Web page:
01 July, 2012

Review: Barnes & Noble vs Anyone Else

No. Really.
This is a US-centric tale told in reverse order. It begins yesterday. 

I very rarely do business with Barnes & Noble.  I don't like the way they conduct themselves. As of today, I won't bother with them until the going out of business sale. The kids saw a book and craft combo for $16 during a kill some time browsing session. I told them before I opened it I wanted to check the online reviews. Turns out the chain exclusive set is available for $7 online. With free store pickup. From the same location.

Yes, I'm returning it. It's the final straw in my Barnes & Noble coffin. I differ from many readers in my choice of retailer. Here are my standards. Don't screw me over and I will shower you with money. That's it, that is the full list. You don't need rock bottom prices (although I love a bargain as much as the next girl.) You don't need the fanciest or most stylish location. You need to have the item I want to buy (or get it in a timely fashion) and not screw me. Barnes & Noble has repeatedly failed the test. 

The blogworld asks me to shower my money upon different vendors. In the beginning, I was as anti-Amazon as the next girl. I thought their discounted prices were a result of their inflated shipping costs and I ordered from other sources. Then Amazon stopped screwing me on shipping. I was a strong supporter of Waldenbooks until they closed, then Borders until they did the same. During these years the blogworld begged me to shop at my local indie retailer. I didn't have one. Haven't had one for a good 25 years. So thanks, blogworld, but I can't sign on. Then they wanted me to mail order from my local indie retailer, chosen apparently at random. I tried a few. I had an 80% order correct completion rate. I went digital. I supported digital indie retailers. Then Agency publishing driven by Apple and Barnes & Noble screwed me. And them. I stopped showering those publishers with money. I went Harlequin and Amazon. (Most of my big six reviews are library or ARC driven. I considered dropping all reviews for those publishers, but with book buying dollars more important honest reviews seemed more important to me.) Avon revised their pricing  and I said ok, Avon can get showered with my money again.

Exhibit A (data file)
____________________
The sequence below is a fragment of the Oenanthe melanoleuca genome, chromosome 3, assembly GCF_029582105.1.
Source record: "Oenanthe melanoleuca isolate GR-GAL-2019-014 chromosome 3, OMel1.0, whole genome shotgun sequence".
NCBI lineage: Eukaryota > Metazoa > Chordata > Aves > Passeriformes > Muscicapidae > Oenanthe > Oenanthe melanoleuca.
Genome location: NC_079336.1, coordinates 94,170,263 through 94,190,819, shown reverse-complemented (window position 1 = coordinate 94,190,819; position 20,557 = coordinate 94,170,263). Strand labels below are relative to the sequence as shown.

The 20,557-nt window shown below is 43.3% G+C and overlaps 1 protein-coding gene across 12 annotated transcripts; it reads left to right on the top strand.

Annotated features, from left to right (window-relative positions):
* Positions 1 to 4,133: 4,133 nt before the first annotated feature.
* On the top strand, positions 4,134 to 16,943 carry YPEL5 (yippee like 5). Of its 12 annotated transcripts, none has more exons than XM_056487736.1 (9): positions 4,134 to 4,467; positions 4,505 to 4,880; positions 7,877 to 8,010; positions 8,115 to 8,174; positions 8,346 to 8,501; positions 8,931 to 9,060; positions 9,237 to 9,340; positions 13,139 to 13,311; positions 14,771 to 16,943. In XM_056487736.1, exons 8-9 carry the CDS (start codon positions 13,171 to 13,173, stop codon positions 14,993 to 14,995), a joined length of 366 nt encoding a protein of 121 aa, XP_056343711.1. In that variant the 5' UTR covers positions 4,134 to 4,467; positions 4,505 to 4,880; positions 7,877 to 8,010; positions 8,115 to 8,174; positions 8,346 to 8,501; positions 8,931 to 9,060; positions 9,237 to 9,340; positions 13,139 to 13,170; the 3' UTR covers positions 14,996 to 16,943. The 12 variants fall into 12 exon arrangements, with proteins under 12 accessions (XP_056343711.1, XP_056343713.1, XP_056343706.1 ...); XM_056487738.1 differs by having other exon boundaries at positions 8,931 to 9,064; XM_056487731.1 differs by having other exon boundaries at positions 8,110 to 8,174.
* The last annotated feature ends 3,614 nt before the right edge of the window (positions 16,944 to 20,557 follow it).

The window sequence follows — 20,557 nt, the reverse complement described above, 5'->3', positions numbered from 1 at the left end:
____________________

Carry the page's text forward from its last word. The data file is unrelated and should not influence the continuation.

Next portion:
The big trend in blogworld now is begging me to support Barnes & Noble. I don't see why. They screw me every chance they get. They screw me in the store by charging me double what they charge me if I don't impulse buy. (That is some messed up retail logic right there.) They screw me with the worst digital customer service of anyone I've dealt with ever. They screwed me with price fixing in the digital world which was preceded by price fixing in the paper world. None of the tactics they are currently in hot water for, that I am currently being asked to support them through, are new. Barnes & Noble has never been a retail white knight, ever. I'm done showering them with money and I'm done with being asked to. Stick a fork in them and let's all move on. You know what I would support? Here's a small business idea. Open a kiosk with a computer terminal and one copy of a few hundred books. Let me browse them. I'll pick the ones I want and you'll send a download link to my email. Don't screw me and I'll shower you with money. Just make sure the books aren't Agency, because until the DOJ is done with them I am as well. 


  1. My sympathies. I am so lucky that the vast majority of the books I purchase are eBooks from small publishers and so have no geographical restrictions. I buy them from All Romance eBooks - it's the 'Buy 10 Get One Free' I adore :) As for more mainstream books? I borrow those from my library. I *heart* my library.

    And I *heart* The Book Depository. Free shipping, free shipping, free shipping!

  2. Well said. "Don't screw me over and I'll shower you with money." So simple you'd think more retailers would get it.